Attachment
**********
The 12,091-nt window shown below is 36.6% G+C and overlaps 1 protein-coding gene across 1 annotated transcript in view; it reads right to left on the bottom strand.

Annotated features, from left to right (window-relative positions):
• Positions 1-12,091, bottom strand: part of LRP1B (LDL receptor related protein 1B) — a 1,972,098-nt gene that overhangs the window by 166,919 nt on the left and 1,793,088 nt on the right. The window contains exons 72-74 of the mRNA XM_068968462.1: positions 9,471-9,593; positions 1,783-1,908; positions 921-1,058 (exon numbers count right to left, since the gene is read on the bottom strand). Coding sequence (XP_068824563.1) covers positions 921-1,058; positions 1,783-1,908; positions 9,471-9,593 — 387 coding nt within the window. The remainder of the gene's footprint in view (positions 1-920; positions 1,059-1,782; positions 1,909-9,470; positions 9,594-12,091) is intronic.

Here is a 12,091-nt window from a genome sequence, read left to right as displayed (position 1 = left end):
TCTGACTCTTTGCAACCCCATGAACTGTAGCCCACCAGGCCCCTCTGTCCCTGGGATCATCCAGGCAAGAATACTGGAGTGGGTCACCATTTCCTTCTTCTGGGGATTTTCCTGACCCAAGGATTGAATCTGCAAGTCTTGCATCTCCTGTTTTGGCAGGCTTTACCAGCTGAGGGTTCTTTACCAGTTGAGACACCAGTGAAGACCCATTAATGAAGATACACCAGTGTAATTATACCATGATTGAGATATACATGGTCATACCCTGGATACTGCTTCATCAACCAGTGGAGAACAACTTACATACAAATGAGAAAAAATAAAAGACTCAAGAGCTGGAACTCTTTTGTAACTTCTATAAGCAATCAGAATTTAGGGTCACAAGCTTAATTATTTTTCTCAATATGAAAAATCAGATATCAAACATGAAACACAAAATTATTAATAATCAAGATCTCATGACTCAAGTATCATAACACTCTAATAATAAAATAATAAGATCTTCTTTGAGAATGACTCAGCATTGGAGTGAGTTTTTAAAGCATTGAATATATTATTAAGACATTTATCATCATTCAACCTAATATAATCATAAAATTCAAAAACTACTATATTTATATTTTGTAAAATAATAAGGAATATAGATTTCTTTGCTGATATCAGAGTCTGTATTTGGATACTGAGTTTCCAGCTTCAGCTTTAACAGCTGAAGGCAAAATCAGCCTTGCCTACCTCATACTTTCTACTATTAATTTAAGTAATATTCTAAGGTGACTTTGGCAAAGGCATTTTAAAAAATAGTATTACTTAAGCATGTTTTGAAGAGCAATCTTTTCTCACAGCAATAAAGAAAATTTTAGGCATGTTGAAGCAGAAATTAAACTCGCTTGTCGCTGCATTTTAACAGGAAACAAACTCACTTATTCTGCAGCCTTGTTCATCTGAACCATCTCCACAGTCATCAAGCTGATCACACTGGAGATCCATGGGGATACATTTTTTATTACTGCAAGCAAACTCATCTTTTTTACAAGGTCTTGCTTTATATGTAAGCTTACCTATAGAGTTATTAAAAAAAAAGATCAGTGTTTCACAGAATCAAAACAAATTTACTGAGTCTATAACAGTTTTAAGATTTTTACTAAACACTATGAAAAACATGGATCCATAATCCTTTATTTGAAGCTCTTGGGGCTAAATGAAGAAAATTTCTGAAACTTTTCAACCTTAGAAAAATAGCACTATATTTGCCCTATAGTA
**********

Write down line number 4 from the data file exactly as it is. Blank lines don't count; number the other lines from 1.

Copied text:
Here is a 12,091-nt window from a genome sequence, read left to right as displayed (position 1 = left end):